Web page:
Review: Mission Impossible 4

Mission Impossible — Ghost Protocol 
Directed by Brad Bird 
Starring Tom Cruise, Jeremy Renner, Simon Pegg, Paula Patton 
133 minutes

As the newest instalment of the Mission Impossible series, Ghost Protocol leaves little to be desired. When renegade agent Ethan Hunt and his team of specially trained IMF operatives are disavowed after an operation at the Kremlin goes disastrously wrong, they are forced to act alone. The threat this time is a nuclear scientist with access to launch codes that could trigger the start of world war three. In a global game of cat and mouse which takes us from Dubai to Mumbai in a thrilling race against time, it is up to Hunt and his team to, well, save the world. Sound impossible? Not exactly. Throw in a few beguiling turns from a talented young cast and you have a very entertaining movie which doesn’t take itself too seriously.

When you consider the combined critical and commercial success of Mission: Impossible – Ghost Protocol since its release in Dubai on December 7th, having within a month already secured the second highest box office haul of the franchise so far – sure to increase exponentially as DVD sales are added to the tally – it’s not difficult to see how the phrase “cruise control” could take on a whole new significance. If the box office success of Ghost Protocol is hardly surprising, what is exciting about the film is the almost exclusively positive reception it has received.

Responding to Brad Bird’s total cinema approach and Cruise’s dogged determination and impressive work ethic, Rotten Tomatoes posted a score of 93 per cent fresh on the tomato meter, virtually unheard of for an action movie. The review aggregate site said: “Stylish, fast-paced, and loaded with gripping set pieces, the fourth Mission: Impossible is big-budget popcorn entertainment that really works.” If the success of the series initially seemed to some improbable, that’s okay. Cruise is more interested in the impossible. So “improbable” or “unlikely” is a walk in the park.

In a recent feature on the actor, Empire magazine tried to pin down what it is that keeps Tom Cruise so passionate about what he does. His ability to evoke empathy from an audience is uncanny and is likely a part of what makes him such a popular presence in Hollywood, both in front of and behind the camera. In an interview with new co-star Paula Patton on working with Cruise, it’s clear that what drives Cruise to keep pushing himself for new challenges is also what encourages his colleagues to go the extra mile with him.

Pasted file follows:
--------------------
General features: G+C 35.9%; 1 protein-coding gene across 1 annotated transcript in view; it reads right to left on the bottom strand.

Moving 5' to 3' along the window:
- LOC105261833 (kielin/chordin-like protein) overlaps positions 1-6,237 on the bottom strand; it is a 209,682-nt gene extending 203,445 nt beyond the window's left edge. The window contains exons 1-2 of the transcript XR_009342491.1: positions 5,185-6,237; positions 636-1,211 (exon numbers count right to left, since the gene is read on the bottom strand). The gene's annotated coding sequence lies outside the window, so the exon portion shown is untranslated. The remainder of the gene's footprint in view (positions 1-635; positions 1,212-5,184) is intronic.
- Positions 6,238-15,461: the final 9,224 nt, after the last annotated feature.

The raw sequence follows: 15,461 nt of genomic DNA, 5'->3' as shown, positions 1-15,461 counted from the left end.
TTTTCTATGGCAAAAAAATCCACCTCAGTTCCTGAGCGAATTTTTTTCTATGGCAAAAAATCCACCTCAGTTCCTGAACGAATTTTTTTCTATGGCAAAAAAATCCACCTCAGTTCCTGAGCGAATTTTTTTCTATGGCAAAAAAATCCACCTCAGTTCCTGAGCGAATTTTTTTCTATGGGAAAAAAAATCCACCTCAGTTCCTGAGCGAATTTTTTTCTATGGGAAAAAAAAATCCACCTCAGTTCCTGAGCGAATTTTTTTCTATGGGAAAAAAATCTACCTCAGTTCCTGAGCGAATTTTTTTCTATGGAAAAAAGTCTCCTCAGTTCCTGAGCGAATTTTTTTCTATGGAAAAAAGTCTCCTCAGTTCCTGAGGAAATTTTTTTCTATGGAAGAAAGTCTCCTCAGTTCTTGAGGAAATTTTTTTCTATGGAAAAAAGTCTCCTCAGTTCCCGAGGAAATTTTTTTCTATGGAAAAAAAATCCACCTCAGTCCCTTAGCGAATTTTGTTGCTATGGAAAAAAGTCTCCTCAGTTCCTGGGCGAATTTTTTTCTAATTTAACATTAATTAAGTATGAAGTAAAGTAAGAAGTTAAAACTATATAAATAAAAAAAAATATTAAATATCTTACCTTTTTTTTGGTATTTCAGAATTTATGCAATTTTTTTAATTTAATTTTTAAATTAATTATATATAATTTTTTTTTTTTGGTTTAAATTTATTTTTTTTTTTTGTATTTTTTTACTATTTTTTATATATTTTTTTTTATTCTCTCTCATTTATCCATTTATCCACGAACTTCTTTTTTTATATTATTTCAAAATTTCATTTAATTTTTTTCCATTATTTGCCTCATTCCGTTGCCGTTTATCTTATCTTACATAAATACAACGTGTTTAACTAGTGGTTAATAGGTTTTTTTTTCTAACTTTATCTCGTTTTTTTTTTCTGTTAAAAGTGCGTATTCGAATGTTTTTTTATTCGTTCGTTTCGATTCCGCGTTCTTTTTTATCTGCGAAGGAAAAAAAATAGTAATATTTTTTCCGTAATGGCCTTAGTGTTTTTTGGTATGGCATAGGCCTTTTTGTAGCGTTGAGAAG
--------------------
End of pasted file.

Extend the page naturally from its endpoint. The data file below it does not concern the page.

“He’s very compassionate; he can read a room and see who in the room needs something,” says Patton. “Because of that, working with him inspires you. You can be feeling lazy and then you look at him and are like ‘Why are you being lazy? Look at what Tom Cruise is doing! He’s on his second workout of the day and he’s got more money than God!” It is this passion for what he does that fuels the success of the Impossible franchise and has audiences coming back for more.

Tom Cruise has charisma pouring out of him; no-one denies his star quality. After all, nobody does what Tom Cruise does quite like Tom Cruise. However, you might be forgiven for not always taking him seriously. But you’d be foolish to underestimate the man. As Empire affirms, with their no-nonsense approach, “There are idiots who say Tom Cruise can’t act. The world’s best directors disagree. As do audiences: his movies have taken more than $7 billion at the box office.”

So when Cruise insisted that a director with no previous experience in live action take the helm of one of Hollywood’s biggest franchises, the bigwigs at Paramount pictures were in no position to argue.

For each new instalment of the popular spy series Cruise has insisted there be a new director with new ideas, with something different and exciting to bring to the party. In the first of the series, Brian DePalma’s slick and sophisticated suspense thriller gave us a traditional spy game with a whole host of iconic set pieces that would set the film apart from genre competitors. The first film had a tone and energy that John Woo would build on in the sequel, taking the series in an exciting new direction, leaving an indelible mark on the franchise in his own inimitable style, fusing beautifully choreographed stunts with an atmospheric soundtrack and stylised visuals. In the third film, fresh from the success of his hugely popular TV series LOST, director J.J. Abrams shook things up with an altogether more visceral and hyper-realistic take on the action.

In Ghost Protocol Brad Bird takes us right back to basics, with a traditional spy thriller which has wit enough to revel in the popular tricks of a tried and tested formula, keeping the dialogue light but sincere and allowing Cruise’s mind-boggling stunts — including scaling the outside of the world tallest building in Dubai (which the actor performed himself) — to steal the show.

From a breathtaking sequence which sees Cruise scale the Burj Khalifa and an exhilarating chase through a desert sandstorm, Ghost Protocol has everything you might expect from a spy movie at the top of its game, as well as a few things you definitely wouldn’t expect. Cruise set out to bring us the best of the Mission Impossible series so far. By the prodigious talent of director Brad Bird, whose mission it appears to have been to take the “Impossible” to heart, we have an action movie that is 100 per cent pure, unadulterated entertainment. All in all, that’s Mission accomplished I’d say.

Ronan Wright blogs about films from Belfast at Filmplicity.

Ronan Wright

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Ronan Wright blogs about films from Belfast at Filmplicity.

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